Roku reported a very strong holiday Q4 ’17 yesterday, with revenue increasing 28% to $188.3 million from $147.3 million in Q4 ’16. Roku turned in its most profitable quarter ever, with net income of $9.5 million, up from $3.4 million a year ago. Active accounts increased 44% to 19.3 million, with streaming hours up 55% to 4.3 billion hours in Q4.
Digging deeper, it’s clear that Roku is continuing its transition to an OTT ad business, built on its installed base of Roku players and Roku TVs. The company’s “Platform revenue” which includes both content distribution and advertising, accounted for $85.4 million, or 45% of total Q4 ’17 revenue, as compared with Q4 ’16 when it was $37.3 million, or 25.3% of revenue. Within Platform revenue, advertising generated 75% of the total, compared to less than two thirds a year ago.
Roku has said for a while that ad-supported content is the fastest-growing among the apps it offers. Roku derives revenue by taking a share of ad spending that flows through these third-party apps. Roku reported over half of the Ad Age top 200 national advertisers are clients, with strength across all verticals including CPG, retail, financial services and auto.
But Roku also disclosed The Roku Channel, which only launched last September and includes movies and TV shows, has already become the number three ad-supported channel. Ads on The Roku Channel are obviously higher-margin, and on the earnings call, Scott Rosenberg, who runs the Platform business also said it can use The Roku Channel to “bring to bear all the great ad products that we’ve built into our platform.”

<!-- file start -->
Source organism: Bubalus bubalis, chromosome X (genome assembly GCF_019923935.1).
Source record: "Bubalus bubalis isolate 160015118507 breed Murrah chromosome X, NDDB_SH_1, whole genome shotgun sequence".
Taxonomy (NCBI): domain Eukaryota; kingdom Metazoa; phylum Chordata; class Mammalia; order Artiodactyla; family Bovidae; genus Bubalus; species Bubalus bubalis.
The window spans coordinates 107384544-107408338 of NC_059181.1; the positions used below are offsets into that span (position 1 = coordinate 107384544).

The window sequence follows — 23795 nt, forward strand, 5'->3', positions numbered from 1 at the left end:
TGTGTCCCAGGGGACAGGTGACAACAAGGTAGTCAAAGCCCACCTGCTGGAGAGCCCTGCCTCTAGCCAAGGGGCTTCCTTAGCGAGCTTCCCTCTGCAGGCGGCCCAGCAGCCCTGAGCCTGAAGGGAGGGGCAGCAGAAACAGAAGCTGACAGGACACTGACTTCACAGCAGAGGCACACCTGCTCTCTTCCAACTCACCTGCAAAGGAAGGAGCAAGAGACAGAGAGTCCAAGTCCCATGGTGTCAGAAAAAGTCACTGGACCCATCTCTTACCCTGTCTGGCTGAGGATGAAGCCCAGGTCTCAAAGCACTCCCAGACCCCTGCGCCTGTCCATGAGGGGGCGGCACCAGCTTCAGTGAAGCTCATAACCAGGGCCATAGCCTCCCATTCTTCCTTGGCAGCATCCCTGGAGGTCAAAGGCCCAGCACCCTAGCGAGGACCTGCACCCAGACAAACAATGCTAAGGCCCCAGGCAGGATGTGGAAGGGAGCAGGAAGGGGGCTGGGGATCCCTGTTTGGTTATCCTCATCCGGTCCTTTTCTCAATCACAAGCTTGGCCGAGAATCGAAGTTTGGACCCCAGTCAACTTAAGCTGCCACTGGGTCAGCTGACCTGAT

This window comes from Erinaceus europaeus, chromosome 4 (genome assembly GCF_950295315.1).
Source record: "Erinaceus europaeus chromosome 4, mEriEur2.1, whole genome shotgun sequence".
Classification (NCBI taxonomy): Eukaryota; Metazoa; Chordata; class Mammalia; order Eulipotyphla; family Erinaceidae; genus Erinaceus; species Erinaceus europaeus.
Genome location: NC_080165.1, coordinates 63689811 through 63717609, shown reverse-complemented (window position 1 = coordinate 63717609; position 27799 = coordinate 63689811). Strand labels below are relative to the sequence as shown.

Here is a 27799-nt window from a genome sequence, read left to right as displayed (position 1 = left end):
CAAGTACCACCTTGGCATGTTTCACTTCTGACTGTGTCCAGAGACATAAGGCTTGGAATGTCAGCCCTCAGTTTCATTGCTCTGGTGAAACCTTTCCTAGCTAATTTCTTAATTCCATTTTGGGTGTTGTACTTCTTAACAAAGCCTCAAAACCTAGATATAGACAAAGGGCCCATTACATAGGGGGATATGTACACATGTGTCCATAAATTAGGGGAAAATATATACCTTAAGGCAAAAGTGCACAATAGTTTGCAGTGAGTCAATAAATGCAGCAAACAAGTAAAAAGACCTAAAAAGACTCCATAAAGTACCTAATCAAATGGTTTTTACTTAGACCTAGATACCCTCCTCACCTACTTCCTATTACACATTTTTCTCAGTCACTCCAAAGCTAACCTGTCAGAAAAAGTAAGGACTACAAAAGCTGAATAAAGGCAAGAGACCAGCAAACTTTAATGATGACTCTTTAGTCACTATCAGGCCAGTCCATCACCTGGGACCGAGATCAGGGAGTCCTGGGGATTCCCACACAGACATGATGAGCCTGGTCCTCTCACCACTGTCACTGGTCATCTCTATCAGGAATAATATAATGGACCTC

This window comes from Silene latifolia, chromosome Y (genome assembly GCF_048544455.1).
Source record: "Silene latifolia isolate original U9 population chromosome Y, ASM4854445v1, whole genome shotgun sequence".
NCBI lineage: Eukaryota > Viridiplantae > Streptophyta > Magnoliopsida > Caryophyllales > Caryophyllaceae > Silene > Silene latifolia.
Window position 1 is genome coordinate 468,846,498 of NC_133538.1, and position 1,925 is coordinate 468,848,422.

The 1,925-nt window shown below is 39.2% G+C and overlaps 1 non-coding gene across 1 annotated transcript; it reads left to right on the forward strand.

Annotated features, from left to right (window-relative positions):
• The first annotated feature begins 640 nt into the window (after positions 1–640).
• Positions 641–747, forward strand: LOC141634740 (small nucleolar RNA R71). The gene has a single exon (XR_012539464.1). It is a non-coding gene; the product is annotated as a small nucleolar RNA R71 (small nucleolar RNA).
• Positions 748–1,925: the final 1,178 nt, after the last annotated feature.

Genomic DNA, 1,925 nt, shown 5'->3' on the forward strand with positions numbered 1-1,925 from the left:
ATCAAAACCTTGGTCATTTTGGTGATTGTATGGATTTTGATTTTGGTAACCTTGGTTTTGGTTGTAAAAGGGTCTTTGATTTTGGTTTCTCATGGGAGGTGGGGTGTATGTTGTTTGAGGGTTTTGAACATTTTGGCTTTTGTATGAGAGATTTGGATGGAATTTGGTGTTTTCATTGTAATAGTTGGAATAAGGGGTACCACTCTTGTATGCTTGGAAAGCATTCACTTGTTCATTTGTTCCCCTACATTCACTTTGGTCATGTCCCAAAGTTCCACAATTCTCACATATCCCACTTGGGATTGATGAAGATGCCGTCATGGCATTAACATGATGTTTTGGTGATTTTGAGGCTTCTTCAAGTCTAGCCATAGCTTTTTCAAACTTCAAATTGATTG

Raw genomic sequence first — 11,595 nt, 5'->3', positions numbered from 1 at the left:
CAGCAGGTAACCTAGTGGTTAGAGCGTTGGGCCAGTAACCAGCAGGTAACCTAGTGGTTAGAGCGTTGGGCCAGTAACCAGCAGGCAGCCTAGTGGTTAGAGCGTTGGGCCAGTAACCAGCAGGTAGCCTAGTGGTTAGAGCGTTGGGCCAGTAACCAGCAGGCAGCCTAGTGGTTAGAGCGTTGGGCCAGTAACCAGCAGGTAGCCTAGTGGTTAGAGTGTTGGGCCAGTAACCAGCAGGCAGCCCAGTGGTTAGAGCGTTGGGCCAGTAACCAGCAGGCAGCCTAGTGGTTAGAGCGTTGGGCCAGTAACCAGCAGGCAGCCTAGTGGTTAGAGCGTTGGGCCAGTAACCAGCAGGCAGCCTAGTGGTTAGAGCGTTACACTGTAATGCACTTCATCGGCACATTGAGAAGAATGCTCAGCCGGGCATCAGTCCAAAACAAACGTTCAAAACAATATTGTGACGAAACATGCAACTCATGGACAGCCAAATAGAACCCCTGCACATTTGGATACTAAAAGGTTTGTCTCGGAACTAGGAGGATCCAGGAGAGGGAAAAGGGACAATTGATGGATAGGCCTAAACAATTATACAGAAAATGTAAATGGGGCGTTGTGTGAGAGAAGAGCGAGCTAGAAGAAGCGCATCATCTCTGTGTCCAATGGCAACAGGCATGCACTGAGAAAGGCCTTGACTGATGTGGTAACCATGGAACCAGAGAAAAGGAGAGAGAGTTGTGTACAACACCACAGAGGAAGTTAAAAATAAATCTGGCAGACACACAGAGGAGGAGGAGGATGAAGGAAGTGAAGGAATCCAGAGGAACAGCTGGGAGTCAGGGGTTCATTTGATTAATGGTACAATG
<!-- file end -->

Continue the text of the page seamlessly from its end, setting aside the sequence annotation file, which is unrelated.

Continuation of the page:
Roku is clearly positioning itself to grab a share of the $70 billion TV advertising market by innovating on the traditional TV ad model. Roku is playing off the macro trends of cord-cutting and declining linear TV viewership, both of which hurt TV advertisers’ ability to reach target audiences. Roku is offering these advertisers innovations such as demographic guarantees, ACR to prove in its incremental reach, and enhanced targeting beyond age and gender, plus interactivity.
In short, Roku is able to use its 19 million active users as a way to pursue the TV industry’s holy grail of “advanced advertising” with improved targeting and ROI. With Google and Facebook breathing down the TV industry’s neck to attract TV ad spending, Roku is helping the TV industry as a whole by educating ad buyers about the benefits of addressable advertising.
Roku is very clear that its “primary focus in selling players is to increase active accounts; we are not focused on maximizing hardware revenue and hardware gross profit.” Roku has demonstrated amazing staying power in the player business, competing effectively with Amazon, Google and Apple to maintain the number one market share. However, in Q4 ’17, player revenue actually slipped 7% vs. the prior year due to a shift to lower-priced product mix and price reductions on the high-end Ultra. No doubt the player business will remain intensely competitive.
Going forward, the Roku playbook is pretty well-defined: continue expanding its installed base through Roku OEMs and branded devices while growing platform revenue through a strong advertising value proposition on third-party apps and The Roku Channel. Finally, keep improving the Roku user experience by offering smart audio products that contribute to home entertainment networks.
Roku is right in the middle of every major trend in the video industry today. Now reporting as a public company, Roku’s performance offers great insights into the broader landscape.